We have all heard about malware that can infect and corrupt your system, putting customer data and sensitive information at risk. However, ransomware isn’t quite as widely talked about as other forms of malicious software.
Ransomware is a type of malicious software that will lock you out of your data until you pay the sum of money that the hacker has demanded. These fees can range from less than £20 pounds to over £300, sometimes into the thousands, it depends on the hacker. Different hackers may also demand different method of payment: some may ask for bank transfers, cheques or even the bitcoin equivalent to the requested amount.
Like all other malware, new strains of ransomware are always being discovered, and firms have warned of the new strain named ‘Troldash’.
Troldash works in the way that, once it has infected the particular machine or device, it provides an email address with which the victim can contact the hackers. Natalia Kolesova, a checkpoint researcher, remarks that, “While most ransom-trojan attackers try to hide themselves and avoid any direct contact, Troldash’s creators provide their victim with an email address.” Of course, this will not reveal the criminal’s actual identity, but gives them a way of engaging victims to demand the amount and method of payment they want.
This new strain of ransomware is distributed via spam mail. As soon as the recipient has opened and downloaded the file it will encrypt files on the system before sending a set of ransom instructions to the victim. This is a good example of why it is important that your email’s spam and virus filters are working and that you should avoid opening any email that comes into the spam folder unless you are completely sure that it is safe.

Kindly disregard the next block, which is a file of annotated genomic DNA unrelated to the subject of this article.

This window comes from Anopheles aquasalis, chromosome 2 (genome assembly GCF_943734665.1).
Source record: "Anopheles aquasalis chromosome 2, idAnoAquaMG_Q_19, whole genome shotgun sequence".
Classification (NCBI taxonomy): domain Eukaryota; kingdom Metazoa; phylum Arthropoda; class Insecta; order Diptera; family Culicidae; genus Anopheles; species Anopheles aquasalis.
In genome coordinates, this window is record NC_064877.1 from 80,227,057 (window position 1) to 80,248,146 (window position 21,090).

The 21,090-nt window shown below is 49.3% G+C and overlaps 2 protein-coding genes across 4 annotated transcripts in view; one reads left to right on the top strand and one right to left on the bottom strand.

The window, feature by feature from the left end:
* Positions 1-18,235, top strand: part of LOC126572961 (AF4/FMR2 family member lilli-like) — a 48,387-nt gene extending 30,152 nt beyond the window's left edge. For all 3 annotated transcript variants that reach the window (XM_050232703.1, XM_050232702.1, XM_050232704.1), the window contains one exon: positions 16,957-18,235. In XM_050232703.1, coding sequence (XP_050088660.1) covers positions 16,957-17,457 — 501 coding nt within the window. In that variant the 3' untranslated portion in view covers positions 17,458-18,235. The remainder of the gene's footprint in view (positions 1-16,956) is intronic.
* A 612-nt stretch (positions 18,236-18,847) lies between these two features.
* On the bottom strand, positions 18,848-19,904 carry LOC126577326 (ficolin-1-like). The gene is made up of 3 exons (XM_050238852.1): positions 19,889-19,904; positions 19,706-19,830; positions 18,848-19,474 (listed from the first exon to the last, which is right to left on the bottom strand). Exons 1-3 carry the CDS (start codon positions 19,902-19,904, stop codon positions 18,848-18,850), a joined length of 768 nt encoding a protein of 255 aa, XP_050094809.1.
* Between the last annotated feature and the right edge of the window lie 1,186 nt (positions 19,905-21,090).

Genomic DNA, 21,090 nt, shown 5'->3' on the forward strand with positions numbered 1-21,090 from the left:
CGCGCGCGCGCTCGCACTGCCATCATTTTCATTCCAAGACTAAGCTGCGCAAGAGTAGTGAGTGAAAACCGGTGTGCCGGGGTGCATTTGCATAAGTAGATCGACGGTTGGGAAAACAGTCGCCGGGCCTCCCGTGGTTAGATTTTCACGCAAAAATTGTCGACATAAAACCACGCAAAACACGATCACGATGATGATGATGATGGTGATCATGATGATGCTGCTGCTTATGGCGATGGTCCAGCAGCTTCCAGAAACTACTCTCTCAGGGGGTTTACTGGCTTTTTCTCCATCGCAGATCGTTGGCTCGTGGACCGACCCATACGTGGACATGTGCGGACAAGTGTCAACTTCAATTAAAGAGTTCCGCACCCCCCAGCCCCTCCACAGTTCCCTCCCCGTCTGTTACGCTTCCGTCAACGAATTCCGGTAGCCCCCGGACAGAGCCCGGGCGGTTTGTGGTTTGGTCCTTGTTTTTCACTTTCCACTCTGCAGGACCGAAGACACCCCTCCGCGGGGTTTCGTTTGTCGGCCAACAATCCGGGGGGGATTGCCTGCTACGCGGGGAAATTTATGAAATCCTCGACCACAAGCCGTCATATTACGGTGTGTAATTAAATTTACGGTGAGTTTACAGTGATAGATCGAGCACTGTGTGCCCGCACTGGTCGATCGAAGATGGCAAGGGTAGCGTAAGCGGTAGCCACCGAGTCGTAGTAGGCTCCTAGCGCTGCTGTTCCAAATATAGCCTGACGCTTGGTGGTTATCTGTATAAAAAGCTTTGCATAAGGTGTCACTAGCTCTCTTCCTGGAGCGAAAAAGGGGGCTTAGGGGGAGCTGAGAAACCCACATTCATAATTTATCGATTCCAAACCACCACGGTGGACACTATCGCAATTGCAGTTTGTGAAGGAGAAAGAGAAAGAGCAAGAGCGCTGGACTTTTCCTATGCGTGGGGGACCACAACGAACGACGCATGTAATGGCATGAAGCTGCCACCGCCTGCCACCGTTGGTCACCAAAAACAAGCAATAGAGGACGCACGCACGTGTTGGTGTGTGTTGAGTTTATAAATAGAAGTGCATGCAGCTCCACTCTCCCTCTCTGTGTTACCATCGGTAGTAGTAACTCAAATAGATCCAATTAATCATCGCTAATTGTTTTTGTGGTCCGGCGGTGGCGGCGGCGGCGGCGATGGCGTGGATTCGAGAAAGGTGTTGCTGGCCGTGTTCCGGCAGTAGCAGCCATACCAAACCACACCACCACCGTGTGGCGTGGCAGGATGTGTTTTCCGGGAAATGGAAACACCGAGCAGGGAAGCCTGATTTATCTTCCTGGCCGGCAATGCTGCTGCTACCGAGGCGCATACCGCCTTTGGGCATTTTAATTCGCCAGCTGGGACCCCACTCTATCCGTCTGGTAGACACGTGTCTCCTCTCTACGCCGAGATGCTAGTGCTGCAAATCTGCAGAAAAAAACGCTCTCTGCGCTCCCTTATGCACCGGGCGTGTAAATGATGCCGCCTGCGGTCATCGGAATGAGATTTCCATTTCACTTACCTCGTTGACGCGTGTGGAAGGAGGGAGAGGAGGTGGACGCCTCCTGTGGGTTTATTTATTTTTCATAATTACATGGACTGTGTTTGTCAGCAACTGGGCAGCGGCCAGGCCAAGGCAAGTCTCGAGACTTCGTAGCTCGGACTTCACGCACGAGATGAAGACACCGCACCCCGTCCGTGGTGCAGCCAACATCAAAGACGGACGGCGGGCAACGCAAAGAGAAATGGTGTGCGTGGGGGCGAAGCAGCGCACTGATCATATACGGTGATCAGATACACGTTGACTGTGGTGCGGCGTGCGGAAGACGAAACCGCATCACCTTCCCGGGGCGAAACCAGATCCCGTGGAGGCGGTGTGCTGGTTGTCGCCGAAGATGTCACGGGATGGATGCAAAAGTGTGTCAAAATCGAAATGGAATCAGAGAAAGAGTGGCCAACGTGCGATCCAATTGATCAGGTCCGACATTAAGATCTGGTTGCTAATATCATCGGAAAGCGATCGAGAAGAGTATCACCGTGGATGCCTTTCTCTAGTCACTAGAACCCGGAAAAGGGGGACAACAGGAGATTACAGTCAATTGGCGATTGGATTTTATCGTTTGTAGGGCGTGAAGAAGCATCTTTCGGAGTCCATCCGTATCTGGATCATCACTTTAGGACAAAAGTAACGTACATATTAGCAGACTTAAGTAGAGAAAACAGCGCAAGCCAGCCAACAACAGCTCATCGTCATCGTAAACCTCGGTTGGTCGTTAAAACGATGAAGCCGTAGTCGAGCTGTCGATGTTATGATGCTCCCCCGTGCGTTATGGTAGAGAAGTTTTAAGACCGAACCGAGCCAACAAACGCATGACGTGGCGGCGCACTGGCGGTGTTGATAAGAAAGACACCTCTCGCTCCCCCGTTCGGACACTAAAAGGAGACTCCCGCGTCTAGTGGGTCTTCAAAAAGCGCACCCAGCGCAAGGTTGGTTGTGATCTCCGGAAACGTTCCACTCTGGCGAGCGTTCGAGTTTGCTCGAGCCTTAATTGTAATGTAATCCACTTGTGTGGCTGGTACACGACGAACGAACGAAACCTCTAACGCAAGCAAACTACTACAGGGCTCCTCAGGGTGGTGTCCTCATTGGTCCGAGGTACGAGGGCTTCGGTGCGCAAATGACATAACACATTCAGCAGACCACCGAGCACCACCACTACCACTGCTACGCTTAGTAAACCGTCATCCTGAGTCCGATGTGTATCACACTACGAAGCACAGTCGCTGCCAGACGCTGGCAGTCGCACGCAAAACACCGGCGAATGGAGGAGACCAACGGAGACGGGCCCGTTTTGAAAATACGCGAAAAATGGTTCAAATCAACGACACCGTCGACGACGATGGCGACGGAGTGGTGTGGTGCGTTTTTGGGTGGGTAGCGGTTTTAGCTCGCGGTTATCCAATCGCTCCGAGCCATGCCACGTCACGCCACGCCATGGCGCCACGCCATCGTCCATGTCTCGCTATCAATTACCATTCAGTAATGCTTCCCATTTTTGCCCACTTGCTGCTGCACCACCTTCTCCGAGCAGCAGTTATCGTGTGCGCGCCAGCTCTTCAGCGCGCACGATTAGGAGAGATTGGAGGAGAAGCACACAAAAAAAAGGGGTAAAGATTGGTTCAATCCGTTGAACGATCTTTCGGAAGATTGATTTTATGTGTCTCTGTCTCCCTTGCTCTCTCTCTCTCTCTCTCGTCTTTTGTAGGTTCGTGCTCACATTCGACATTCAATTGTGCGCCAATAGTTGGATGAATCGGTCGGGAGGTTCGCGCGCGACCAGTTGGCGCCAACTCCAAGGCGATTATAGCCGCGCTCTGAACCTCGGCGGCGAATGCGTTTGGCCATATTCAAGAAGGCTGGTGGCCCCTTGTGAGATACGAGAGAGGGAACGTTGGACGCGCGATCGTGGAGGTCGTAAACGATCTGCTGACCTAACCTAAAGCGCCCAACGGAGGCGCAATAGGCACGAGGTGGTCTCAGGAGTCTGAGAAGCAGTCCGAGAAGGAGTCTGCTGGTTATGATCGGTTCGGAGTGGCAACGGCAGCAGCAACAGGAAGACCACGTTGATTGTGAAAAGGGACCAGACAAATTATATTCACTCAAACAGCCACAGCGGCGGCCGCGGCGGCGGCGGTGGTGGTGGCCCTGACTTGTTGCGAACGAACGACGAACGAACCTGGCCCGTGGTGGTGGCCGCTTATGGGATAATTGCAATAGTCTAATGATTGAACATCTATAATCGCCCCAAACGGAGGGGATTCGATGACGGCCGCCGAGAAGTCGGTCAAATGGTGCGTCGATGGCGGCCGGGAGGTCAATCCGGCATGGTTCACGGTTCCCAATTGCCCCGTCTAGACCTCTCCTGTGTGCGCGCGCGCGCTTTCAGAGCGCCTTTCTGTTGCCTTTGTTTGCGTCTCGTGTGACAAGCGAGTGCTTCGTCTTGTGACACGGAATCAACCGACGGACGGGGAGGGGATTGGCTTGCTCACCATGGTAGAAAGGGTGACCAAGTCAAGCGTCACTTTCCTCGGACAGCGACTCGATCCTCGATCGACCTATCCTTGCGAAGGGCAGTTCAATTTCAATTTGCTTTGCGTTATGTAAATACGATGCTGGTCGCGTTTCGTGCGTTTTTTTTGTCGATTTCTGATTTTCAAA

Once your files are encrypted you can no longer access the data and the only course of action is to lose the data or contact the hackers to obtain access.
However, Natalia Kolesova did find, after posing as a victim of Troldash, the ransomware attacks are willing to barter when it comes to the amounts that they demand. It seems that, one particular Russian hacker was compassionate when Natalia’s character, Olga, told them that she couldn’t afford their first monetary request. Natalia eventually managed to reduce the request by 50% of the original amount.
It is not just the Troldash strain of ransomware that is a problem for computer users worldwide. Cryptolocker, another form of ransomware that made an appearance in 2013, is estimated to have affected more than a quarter of a million computers across the world. Many victims of Cryptolocker reported that, even when they had paid the ransom fee, their files were still not decrypted for them. Of course, this is not even guaranteed for Troldash, but it does seem that the attackers are doing so currently, at least.
Unfortunately, it is difficult to avoid being sent any spam emails that could contain the Troldash bug, but you can avoid being infected with the malware. Obviously, sometimes harmless emails are redirected to your spam folder, so it is not always possible to avoid opening the folder altogether. If you do open your spam folder, for any reason, do not open any emails if you don’t recognise the sender’s email address or if the address is absent. Simply delete any emails such as these, and avoid clicking any links they contain at all costs.
If clients data ends up being encrypted it may cost you a lot of money to regain access to it, or result in an embarrassing conversation with your client.